Once these items were removed I placed the windlass cutout pattern on the deck centered between the two beams located belowdecks. However with the windlass centered, the rode would arrive at the anchor roller with a slight angle and could possibly chafe. To alleviate this I shifted the pattern to the port side approximately 1 inch which provided a straight line to the anchor roller and was still between the two beams located below. I was satisfied with that location so I used masking tape to hold the pattern in place and used a sharp blade to cut out the windlass outline. I used a permanent marker to mark the windlass mounting outline and mounting holes on the deck and removed the pattern.
Prior to cutting out the hole i used normal masking tape and placed it over the black permanent marker lines that outline the area to be cut. You can still see the black marker lines through the tape and this helps you make a clean cut and avoid chipping the gelcoat with a jigsaw. Drilling through the embedded steel proved to be a chore for the jigsaw and used up quite a few blades. With that thickness moving slow was important to avoid twisting the blade. After the windlass hole was cut and the mounting holes were drilled it was time to dry fit the windlass. I inserted the mounting studs into the base of the windlass and fitted it to the deck without the gaskets.
With the windlass in place, it was time to determine a suitable location for re-mounting the samson post. I marked the location on the deck where the rode exits the windlass. Then I took a piece of string, tied it to the bow roller and extended it back to the mark I had placed on the deck. I placed the samson post off to the port side of this line so it would not interfere with the up and down travel of the anchor rode. This location would also allow the rode to be tied off and not chafe on the anchor roller.
Satisfied with the location, the hole pattern was marked and new holes were drilled with a bit slightly smaller than the mounting screws. Next, I fastened the samson post in place with the mounting screws to ensure it would seat properly. Then I removed the screws, coated their threads along with the base of the samson post with 3M 5200 and installed the samson post.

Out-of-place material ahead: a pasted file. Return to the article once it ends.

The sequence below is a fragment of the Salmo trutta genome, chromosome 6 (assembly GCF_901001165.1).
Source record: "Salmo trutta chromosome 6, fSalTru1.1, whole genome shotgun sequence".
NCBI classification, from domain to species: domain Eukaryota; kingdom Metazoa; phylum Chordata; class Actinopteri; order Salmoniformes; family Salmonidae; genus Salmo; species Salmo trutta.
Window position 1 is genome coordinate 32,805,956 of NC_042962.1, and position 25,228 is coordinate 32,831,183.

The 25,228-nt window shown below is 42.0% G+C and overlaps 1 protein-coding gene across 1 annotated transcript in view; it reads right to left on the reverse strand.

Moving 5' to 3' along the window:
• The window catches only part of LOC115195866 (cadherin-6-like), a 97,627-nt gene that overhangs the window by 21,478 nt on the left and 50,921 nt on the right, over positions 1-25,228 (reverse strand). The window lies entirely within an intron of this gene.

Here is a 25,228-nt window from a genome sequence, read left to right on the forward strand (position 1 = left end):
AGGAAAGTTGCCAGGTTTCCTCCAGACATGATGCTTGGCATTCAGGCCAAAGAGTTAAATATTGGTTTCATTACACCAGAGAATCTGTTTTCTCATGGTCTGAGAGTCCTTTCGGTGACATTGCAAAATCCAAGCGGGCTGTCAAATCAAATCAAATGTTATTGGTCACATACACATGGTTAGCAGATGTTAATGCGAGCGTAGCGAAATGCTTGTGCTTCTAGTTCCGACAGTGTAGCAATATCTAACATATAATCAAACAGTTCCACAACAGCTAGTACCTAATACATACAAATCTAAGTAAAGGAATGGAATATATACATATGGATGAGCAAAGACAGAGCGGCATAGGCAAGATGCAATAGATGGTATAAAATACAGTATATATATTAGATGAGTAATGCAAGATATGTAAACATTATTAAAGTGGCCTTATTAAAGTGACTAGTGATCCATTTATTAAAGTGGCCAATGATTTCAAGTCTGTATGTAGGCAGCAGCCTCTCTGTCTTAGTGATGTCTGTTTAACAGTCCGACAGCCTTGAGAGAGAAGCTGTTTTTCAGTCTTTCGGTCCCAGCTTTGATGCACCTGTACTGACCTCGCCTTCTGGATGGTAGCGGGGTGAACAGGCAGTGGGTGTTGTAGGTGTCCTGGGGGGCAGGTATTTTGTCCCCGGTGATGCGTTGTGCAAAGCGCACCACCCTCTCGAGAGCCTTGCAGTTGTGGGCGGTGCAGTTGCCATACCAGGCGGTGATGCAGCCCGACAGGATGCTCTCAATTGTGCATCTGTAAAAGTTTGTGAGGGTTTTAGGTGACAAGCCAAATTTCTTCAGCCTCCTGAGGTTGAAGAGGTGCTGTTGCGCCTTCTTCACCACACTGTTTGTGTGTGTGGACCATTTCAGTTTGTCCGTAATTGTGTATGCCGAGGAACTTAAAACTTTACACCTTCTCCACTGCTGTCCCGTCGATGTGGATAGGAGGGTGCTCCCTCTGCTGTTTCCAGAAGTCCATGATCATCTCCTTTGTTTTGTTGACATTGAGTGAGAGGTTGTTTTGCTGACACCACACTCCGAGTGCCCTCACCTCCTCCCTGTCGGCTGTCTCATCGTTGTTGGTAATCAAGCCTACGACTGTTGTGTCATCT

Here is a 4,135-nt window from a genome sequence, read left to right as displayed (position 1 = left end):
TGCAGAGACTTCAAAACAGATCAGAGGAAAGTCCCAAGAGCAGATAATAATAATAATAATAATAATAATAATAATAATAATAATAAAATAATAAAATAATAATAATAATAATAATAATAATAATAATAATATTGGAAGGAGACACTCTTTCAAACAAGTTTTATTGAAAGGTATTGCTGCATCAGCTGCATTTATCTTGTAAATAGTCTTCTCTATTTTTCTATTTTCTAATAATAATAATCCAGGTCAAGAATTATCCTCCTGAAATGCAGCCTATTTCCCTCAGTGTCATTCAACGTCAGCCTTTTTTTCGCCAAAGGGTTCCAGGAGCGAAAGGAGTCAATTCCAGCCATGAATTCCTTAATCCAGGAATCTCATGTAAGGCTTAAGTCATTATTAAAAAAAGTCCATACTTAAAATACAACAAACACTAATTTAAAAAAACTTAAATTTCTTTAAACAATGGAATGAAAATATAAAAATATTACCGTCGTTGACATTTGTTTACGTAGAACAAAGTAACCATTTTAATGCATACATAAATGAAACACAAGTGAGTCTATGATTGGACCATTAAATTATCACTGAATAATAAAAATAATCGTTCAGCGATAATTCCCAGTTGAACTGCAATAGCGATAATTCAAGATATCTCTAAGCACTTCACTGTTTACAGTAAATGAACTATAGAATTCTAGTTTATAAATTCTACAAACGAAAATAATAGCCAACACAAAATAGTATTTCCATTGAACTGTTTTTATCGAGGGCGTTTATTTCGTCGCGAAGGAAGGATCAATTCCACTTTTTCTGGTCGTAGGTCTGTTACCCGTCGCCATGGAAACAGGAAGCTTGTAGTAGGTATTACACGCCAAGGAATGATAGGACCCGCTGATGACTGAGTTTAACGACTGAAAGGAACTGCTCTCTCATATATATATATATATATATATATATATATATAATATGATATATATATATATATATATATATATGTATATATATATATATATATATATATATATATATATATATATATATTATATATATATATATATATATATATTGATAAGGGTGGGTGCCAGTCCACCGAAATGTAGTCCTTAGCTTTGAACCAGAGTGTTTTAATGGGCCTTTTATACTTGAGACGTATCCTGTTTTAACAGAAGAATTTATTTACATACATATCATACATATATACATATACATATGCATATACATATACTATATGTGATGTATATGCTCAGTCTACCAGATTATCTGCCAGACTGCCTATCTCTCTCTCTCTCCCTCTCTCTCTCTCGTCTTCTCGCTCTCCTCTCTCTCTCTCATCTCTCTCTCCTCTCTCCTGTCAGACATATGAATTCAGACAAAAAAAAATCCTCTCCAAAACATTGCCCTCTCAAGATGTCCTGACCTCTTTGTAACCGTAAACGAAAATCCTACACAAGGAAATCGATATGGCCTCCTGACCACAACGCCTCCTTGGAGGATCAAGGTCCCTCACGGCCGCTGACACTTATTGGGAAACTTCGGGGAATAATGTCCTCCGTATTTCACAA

Sealing The Deck
The next step of the project is a critical one. The windlass mounting hole has to be properly sealed to prevent water ingress and possible permanent damage to the core of the boat. With the hole cut you can see the balsa wood coring sandwiched between the layers of fiberglass.
For this job I used a dremel tool with a carbide cutting bit and removed approximately 1/2 inch of the balsa core from the perimeter of the hole. I made sure to also remove the coring around the area of the bolt holes. You have to make sure all of the coring is removed and the fiberglass is clean of any debris. You can wipe the area with Acetone or a similar chemical to ensure a good bond with the fiberglass resin.
The original setup on the bow of this boat only had a small chain pipe and the samson post. A thin piece of stainless steel was embedded into the fiberglass to provide strength for the deck but the steel did not extend back far enough to encompass the full location for the windlass mounting hole. So to compensate for this I reinforced the bottom of the deck with a 3/4 inch piece of fiberglass and epoxy coated plywood and a piece of stainless steel that I had fabricated to match the windlass cutout pattern. These new pieces were bonded to the underside of the deck with epoxy resin and fiberglass. To hold them in place while the epoxy cured, I wrapped painters tape around some 4 inch long bolts and placed them in the windlass mounting holes and through the plywood and steel below . The tape prevents the epoxy from bonding to the bolts and allows them to be removed easier when the epoxy has cured.